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Being Prepared For A Preemie: 13 Things I Wish That I’d Known

By Casi Densmore-Koon |

I was at 33 weeks when I went into labor with my 4th daughter, Sadie. I had been on bed rest but wasn’t dilated. I was listed as high risk after my many pre-term labors and complications. I went to the doctor the day before I went into labor and I wasn’t dilated at all. Everything was perfect! The next morning, I woke up feeling a little sick and headed to the hospital per my doctor’s orders. Come to find out, I was 3.5 cm dilated and contractions weren’t stopping.

A day later, at just 34 weeks, I welcomed Sadie Sara Grace, weighing 4lbs. 5oz. After delivery, I held her for literally 2 seconds before they immediately took her to the NICU. For 12 hours, I had no idea what was going on with my daughter, just procedure after procedure. They wouldn’t let my husband see her until about 10 hours after I delivered her. Finally, he was able to hold her, but I still hadn’t seen her since giving birth.

I immediately thought, “We’re not prepared for a preemie, not a NICU preemie.” I began to panic, as I didn’t know much of what was going on. Come to find out, she had some severe complications, went into shock and had to be revived for a few seconds after intubation. One of the many reasons I wasn’t able to hold her for 12 hours. After meeting with her team of doctors and nurses, I knew she would be in the best care, but I was still beyond freaking out to say the least. I remember reaching out to other moms that I knew had NICU babies, wondering how they got through it, wondering how I was going to get through it. The social media outpour of prayers was something I clearly remember, because they always made me feel better. Not to mention the fact that my baby was alive and eventually going to be just fine.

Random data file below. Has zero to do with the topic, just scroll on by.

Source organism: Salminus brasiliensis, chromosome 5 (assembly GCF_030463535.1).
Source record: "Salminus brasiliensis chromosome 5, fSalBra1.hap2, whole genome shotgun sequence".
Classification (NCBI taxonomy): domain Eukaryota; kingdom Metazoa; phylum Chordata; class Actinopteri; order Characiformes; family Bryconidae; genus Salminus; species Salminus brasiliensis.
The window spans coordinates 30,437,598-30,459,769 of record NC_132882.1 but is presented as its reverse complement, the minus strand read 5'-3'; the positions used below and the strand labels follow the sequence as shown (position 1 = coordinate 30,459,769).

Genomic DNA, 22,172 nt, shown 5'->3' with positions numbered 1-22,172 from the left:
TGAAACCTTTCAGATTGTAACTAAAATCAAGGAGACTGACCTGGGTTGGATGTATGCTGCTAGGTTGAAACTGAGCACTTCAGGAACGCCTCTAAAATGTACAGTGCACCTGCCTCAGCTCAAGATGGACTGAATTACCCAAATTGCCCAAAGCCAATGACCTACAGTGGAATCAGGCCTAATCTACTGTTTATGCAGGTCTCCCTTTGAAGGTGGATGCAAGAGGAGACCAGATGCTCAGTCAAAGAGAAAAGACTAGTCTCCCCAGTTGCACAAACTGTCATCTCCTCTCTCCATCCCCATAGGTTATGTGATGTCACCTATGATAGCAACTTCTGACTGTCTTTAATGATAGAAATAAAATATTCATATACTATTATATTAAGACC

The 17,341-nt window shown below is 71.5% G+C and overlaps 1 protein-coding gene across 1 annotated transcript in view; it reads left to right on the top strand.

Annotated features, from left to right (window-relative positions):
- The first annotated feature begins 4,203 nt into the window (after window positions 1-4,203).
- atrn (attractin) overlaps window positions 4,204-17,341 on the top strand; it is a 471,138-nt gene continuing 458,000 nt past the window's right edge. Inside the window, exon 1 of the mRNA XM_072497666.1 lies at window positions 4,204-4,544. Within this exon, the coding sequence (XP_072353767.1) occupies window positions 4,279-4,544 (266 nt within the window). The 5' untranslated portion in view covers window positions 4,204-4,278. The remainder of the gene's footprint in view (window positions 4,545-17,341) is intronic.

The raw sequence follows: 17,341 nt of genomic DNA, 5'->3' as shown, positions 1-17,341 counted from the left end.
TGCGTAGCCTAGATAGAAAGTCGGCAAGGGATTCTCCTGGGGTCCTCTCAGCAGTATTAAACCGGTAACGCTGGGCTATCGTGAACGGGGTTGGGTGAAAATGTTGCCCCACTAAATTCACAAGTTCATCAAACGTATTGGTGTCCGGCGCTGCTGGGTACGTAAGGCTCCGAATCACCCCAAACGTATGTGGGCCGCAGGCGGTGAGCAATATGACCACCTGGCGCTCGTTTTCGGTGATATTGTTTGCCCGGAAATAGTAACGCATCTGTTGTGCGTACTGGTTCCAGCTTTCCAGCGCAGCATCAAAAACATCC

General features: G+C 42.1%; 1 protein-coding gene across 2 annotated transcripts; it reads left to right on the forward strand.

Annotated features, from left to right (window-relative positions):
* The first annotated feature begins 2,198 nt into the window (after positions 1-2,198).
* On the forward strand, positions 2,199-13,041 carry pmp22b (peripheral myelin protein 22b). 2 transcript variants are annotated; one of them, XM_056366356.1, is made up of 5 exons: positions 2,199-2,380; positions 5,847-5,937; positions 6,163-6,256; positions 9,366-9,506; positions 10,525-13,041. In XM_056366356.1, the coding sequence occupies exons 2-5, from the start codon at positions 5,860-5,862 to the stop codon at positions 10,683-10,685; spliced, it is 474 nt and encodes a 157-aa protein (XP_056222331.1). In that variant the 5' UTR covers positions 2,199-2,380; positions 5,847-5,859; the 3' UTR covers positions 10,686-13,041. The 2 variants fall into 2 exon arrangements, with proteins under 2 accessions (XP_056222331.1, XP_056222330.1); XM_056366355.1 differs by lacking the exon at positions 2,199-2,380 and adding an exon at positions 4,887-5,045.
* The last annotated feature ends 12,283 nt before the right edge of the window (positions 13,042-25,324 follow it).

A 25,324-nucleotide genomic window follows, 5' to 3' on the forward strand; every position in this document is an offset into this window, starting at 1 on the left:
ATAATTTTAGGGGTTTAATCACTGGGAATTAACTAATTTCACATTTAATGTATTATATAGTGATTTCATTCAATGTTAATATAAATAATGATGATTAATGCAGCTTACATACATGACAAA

After 4 very long weeks in the NICU, we finally welcomed Sadie home with her little accessory — a heart monitor. However, we felt blessed she was able to be with us and fought through her journey. While I may be a pro when it comes to being a mom, I was not a pro at handling a preemie. I remember how hard leaving the hospital was without my baby. It is something that I can’t even explain. Holding back the tears every time I had to leave her behind was heart breaking. Knowing I had a baby but she was not with us, at home, like a new baby should be.

Here is what I wish I would have known when it comes to preparing for a preemie:

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What You Need To Know If You Have A Preemie

Don't Stress Over the Cords

It may be overwhelming to see cords, PICU lines, and a feeding tube - but, it is all helping your baby. Don't worry if everything alarms when you pick them up for the first times. It happens!

Read more from Casi & the cupcake team on cupcakeMAG. For more updates, follow Casi on FacebookTwitter and Pinterest!

See all of Casi’s Being Pregnant posts here and find her on The Party Dress. Want more? Get to know 25 things about Casi.


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About Casi Densmore-Koon


Casi Densmore-Koon

Casi Densmore-Koon is the founder and editor of cupcakeMAG, and cupcakeMAG Littles, ringleader of her five kids under ten, and her darling hubs. When she isn’t writing, interviewing celebs, and styling clients, you can find her reading the “weeklies,” wishing she had a nanny, and chasing after her little ones! Read bio and latest posts → Read Casi's latest posts →

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20 thoughts on “Being Prepared For A Preemie: 13 Things I Wish That I’d Known

  1. james michael says: